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A setback on set-tops for the pay-TV industry.
January 27, 2016
It's been several months since an advisory group submitted its report to the FCC with recommendations on how to open up the set-top market and give consumers more choice around how they watch pay-TV services.
Today, the Wall Street Journal reports that the Federal Communications Commission (FCC) is ready to rule on those recommendations with a decision that will cheer open set-top advocates like Google (Nasdaq: GOOG) and TiVo Inc. (Nasdaq: TIVO), but greatly anger the pay-TV operator community.
The FCC has not yet responded with comment, but word from the WSJ is that Chairman Tom Wheeler will announce a proposal that demands pay-TV providers unlock their video streams from the current boxes they run on. That in itself is not a major problem for operators who argue they're already creating apps that run on third-party devices to accomplish the same goal. However, the implication in the WSJ report is that pay-TV providers will also have to separate their video streams from the program navigation guides they're currently tied to. On that point, operators are vehemently opposed. (See Content Security Battle Threatens TV Upheaval.)
Pay-TV providers argue that their services are composed of more than just video streams, and that separating the navigation component from the video content itself would both invalidate existing contracts with programmers and put an unfair burden on operators needing to meet a new regulatory mandate. On the contract front, operators say that how content is positioned in their guides is a major part of program licensing negotiations. On the issue of creating undue burden, operators point out that they would need to develop a new hardware adapter to support the proposed FCC mandate in some consumer households, which would inevitably raise costs both for themselves and for consumers.
For more on TV technology trends, check out our dedicated video services content channel here on Light Reading.
In rapid response to news that the FCC is ready to hand down its ruling, a new group called the Future of TV Coalition announced itself and stated its intention to fight any mandate seeking to implement what has become known as the AllVid proposal. Leading the coalition of 47 members are Alfred Liggins, CEO of TV One , and Nomi Berman, President of Bright House Networks .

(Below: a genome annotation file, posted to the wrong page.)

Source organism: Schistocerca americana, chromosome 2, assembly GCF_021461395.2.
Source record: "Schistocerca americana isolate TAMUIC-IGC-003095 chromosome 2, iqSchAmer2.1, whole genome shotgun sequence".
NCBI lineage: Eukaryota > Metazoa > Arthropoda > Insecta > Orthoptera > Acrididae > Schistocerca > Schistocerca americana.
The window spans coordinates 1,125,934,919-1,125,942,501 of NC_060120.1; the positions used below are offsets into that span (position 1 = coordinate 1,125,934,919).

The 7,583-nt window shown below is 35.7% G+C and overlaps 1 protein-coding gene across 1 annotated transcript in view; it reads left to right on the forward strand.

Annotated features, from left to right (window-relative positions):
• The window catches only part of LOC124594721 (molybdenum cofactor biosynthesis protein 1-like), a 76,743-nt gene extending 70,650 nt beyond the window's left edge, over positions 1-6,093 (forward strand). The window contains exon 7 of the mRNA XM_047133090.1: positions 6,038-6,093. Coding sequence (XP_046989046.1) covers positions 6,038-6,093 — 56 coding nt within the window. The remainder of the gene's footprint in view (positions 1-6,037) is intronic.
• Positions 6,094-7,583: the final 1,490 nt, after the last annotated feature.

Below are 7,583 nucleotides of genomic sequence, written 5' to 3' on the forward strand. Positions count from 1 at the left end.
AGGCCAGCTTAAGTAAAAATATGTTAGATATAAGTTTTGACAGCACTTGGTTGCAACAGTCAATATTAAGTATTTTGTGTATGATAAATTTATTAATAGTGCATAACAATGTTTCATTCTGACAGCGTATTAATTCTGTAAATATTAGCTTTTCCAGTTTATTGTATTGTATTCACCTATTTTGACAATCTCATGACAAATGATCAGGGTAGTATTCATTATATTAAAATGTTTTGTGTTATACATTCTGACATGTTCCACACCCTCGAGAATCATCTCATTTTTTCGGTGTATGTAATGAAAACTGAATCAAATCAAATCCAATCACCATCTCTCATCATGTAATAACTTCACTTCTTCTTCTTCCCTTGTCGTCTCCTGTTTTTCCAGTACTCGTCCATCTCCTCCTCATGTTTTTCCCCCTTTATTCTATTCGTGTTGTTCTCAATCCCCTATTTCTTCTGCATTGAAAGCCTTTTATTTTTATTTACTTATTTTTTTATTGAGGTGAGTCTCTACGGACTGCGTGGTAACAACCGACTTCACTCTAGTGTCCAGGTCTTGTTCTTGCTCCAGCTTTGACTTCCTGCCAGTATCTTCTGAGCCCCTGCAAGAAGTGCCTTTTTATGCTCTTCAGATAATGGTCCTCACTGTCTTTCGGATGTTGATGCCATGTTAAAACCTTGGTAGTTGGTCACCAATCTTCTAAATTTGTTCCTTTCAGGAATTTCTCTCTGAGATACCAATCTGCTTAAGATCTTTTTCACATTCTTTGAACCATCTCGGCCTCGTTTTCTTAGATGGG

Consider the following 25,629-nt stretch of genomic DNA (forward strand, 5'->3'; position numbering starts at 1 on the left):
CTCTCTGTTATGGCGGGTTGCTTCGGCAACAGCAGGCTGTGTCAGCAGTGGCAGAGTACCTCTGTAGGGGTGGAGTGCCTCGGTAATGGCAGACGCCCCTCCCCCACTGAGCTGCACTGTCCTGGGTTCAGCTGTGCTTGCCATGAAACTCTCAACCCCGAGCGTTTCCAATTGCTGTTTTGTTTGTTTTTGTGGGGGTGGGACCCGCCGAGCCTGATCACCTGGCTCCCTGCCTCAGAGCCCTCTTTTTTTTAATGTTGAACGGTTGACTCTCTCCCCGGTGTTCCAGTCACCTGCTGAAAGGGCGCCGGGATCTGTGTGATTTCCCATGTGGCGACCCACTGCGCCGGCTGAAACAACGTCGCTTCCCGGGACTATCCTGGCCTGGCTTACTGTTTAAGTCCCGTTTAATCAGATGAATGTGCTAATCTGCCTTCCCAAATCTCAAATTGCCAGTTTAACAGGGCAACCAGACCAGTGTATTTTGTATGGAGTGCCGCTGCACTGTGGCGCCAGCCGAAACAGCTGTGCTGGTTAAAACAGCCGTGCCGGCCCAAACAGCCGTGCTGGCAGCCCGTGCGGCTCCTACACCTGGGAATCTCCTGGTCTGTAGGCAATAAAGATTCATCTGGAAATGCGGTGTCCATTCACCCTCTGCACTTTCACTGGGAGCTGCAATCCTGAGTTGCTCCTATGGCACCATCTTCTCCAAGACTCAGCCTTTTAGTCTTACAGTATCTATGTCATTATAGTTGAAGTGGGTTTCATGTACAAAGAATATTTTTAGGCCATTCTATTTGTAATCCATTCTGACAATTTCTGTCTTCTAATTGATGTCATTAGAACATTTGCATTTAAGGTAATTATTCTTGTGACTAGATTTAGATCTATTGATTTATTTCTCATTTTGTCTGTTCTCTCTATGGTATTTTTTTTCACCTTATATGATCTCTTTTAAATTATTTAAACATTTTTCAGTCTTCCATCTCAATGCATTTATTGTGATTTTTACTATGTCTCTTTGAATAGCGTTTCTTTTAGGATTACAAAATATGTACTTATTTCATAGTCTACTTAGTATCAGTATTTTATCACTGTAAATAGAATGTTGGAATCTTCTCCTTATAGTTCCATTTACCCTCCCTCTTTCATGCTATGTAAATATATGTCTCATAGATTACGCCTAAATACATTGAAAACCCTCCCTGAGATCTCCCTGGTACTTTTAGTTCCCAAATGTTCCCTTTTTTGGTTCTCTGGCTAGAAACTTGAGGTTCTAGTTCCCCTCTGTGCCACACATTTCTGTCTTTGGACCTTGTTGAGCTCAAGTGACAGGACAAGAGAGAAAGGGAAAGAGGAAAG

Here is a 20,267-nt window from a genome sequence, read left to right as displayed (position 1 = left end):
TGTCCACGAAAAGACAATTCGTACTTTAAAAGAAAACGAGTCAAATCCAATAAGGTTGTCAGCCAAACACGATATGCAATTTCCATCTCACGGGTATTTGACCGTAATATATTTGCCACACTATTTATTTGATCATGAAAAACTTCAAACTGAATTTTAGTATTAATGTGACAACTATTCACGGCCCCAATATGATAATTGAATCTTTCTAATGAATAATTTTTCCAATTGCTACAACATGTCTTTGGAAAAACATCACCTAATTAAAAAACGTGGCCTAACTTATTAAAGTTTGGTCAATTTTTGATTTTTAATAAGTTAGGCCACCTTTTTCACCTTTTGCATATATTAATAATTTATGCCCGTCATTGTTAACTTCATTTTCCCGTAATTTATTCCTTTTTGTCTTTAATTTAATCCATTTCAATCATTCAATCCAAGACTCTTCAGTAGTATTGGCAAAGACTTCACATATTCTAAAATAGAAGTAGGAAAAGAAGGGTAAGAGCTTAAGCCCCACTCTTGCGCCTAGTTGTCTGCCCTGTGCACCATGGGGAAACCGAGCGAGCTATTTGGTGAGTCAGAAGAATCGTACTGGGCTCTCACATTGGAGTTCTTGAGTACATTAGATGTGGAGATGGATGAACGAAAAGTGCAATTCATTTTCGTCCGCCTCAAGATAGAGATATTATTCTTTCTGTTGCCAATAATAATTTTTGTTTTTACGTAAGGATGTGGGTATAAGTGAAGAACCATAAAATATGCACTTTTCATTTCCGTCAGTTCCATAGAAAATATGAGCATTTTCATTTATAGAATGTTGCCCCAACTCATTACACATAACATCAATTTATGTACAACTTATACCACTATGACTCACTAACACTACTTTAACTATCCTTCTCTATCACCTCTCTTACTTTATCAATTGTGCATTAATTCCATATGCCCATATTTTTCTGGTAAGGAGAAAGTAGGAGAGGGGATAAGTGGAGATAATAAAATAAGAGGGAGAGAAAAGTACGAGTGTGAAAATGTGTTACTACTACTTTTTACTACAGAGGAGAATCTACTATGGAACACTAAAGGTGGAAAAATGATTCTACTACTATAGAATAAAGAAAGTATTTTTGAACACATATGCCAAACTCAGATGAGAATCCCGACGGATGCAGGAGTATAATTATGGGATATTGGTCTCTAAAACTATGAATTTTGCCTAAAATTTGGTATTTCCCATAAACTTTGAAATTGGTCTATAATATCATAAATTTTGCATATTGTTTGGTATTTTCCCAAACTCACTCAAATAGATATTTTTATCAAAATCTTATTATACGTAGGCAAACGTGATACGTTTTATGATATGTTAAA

The great set-top debate has its roots in content security technology, which for years limited who could successfully make and sell set-tops. The FCC formed the Downloadable Security Technology Advisory Committee (DSTAC) in early 2015 with the hope of finding a content protection solution that would make it easy for third parties to innovate on the pay-TV experience. The DSTAC debate, however, quickly moved beyond security and toward the issues of both proprietary hardware and proprietary user interfaces. By the time the DSTAC group disbanded, there were two very different proposals on the table and clear evidence that any decision by the FCC was bound to create ire.
There is further context for the current debate in the history of the CableCARD and the FCC's 2007 ban on integrated set-top security. That regulatory mandate was supposed to create a thriving retail set-top market, but while it proved highly beneficial for TiVo, it did not succeed in creating much of a competitive set-top environment. Technical and operational challenges both contributed to CableCARD's failure, and the cable industry is still bitter about the money operators had to spend to comply with the FCC's rules.
Light Reading has written many, many times about the pay-TV set-top saga. For more background and analysis, see these stories:
— Mari Silbey, Senior Editor, Cable/Video, Light Reading
Senior Editor, Cable/Video
Mari Silbey is a senior editor covering broadband infrastructure, video delivery, smart cities and all things cable. Previously, she worked independently for nearly a decade, contributing to trade publications, authoring custom research reports and consulting for a variety of corporate and association clients. Among her storied (and sometimes dubious) achievements, Mari launched the corporate blog for Motorola's Home division way back in 2007, ran a content development program for Limelight Networks and did her best to entertain the video nerd masses as a long-time columnist for the media blog Zatz Not Funny. She is based in Washington, D.C.
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